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THE RELATIONSHIP BETWEEN AIR POLLUTION AND KID'S BREATHING RATE

CNN reported in April that the State of Global Air (SoGA) has been released; it indicated that air pollution ranked fifth among the world's leading causes of death. This is higher than alcohol, malnutrition, and drugs.
  

In South Asia, where pollution is particularly severe, it is estimated that the average life expectancy of individuals is shortened by approximately 30 months, while the worldwide average is estimated at approximately 20 months. The infant mortality rate in South Asia has always been high; how is this taken into account in the estimation? It is especially the case for economic and environmental statistical figures that even when the source is a prestigious academic institution we often feel, “Mathematically this looks correct, but does this really reflect the truth?”
  

That said, there is no doubt that air pollution is a serious issue in many developing countries, and especially in South Asia. It is also common sense that dirty air is not good for health. Therefore, it is not at all difficult to admit that people's lives are shortened because of pollution.
  

To put it simply, “Industrialized countries export pollution to the third world.” During the period of high economic growth, Japan experienced serious nationwide air pollution and industrial water pollution. The so-called four big pollution diseases of Japan are widely known: the Minamata disease (Kumamoto prefecture), the second Minamata disease (Niigata prefecture; also called the Niigata Minamata disease), the Itai-itai disease (Toyama prefecture), and the Yokkaichi asthma (Mie prefecture). Looking elsewhere in the world, London experienced a major air pollution incident in 1952 which caused a huge debate that the city of fog was actually a city of smog. The Industrial Revolution in the UK was driven by a large consumption of coal, from power generation to home heating and cooking, which became the direct cause of respiratory illness and heart disease. These are considered to have killed more than 12,000 people in 1952 alone.
  

In Korea, during the 1980s, people experienced severe neuralgia, or even worse, a mysterious illness called “Onsan illness”, which caused paralysis of the whole body. Although the exact cause is unknown, it is believed to be industrial chemical pollution. The area of outbreak occurred in an industrial complex called Onsan Industrial Park where non-ferrous metal smelters and oil refineries were concentrated. Toxic smoke was emitted to the air and industrial wastewater was discharged without any treatment because no appropriate environmental regulations existed at that time. The fact that environmental health was still a new field might have been a reason for the lack of environmental consideration. However, there was also a lack of policy framework, or political will, to protect the environment and health in the name of industrial development.
  

Since around the end of the 20th century, companies in the industrialized world began to shift their production bases to Asian countries. For example, many apparel brands that are popular among young people in Japan, the US, and Europe, such as adidas and Gap, are now primarily manufactured in Cambodia and Bangladesh. This is mainly because of their low property and labor costs, not because of any environmental concerns. In other words, no export of pollution was intended. However, it is a fact that these companies, despite the tragic pollution experiences in their countries’ history (such as the four big pollution diseases of Japan mentioned above), were negligent about the environmental impact of the smoke, wastewater, and industrial waste on the surrounding environs when they built up factories in the third world.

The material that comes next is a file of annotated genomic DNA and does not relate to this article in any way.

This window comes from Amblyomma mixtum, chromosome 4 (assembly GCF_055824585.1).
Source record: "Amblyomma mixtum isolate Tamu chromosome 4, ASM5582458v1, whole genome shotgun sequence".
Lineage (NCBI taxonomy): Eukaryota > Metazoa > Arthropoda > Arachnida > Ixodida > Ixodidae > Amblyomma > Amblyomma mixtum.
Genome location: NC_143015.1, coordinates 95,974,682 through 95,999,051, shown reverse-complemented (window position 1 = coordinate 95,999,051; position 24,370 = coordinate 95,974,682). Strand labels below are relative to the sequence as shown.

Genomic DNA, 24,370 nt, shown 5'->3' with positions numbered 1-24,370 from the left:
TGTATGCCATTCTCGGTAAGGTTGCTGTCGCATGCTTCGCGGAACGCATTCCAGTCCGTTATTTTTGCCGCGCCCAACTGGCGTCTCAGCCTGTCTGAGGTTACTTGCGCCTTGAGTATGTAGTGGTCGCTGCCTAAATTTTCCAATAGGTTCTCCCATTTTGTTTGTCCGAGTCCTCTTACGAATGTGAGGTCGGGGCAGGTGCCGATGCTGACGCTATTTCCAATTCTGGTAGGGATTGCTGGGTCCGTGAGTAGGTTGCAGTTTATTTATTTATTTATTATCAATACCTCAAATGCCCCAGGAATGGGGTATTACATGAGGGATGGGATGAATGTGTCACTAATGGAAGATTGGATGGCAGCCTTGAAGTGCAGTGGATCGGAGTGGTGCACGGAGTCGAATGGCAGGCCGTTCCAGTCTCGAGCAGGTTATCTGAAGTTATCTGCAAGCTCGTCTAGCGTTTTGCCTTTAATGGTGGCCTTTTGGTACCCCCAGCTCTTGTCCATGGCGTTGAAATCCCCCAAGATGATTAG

Of course, there is a responsibility on the part of the host countries’ governments. Nonetheless, we should consider the potentially unfair economic burden that these host countries would have to bear in terms of environmental investments. For example, in order to remove air pollutants when generating electricity by burning fossil fuels, a treatment process must be applied, which involves enormous cost for the installation of the treatment device. Such costs would eventually be added to the electric bill, or the manufacturing cost, thus hampering production, employment, and ultimately, economic growth.
  

It is not just about production facilities. Many industrialized countries ship their waste (especially plastic waste that is difficult to dispose of and which releases toxic gases into the air when burnt) into less-industrialized countries. Even worse, some are falsely labelled as recyclable materials.
  

In short, manufacturers and consumers in developed countries must increasingly realize their part in having caused severe environmental pollution in developing countries and do their duty to assist in mitigating and solving the problem. Some companies have finally embarked on such an effort; 7-Eleven, the largest convenience store chain in Japan, and the major coffee chain Starbucks, have announced an initiative to replace plastic straws with paper straws. Some say that it is a marketing strategy. That’s fine. The important thing is to keep doing what we can do, so these corporate efforts should be commended.
 

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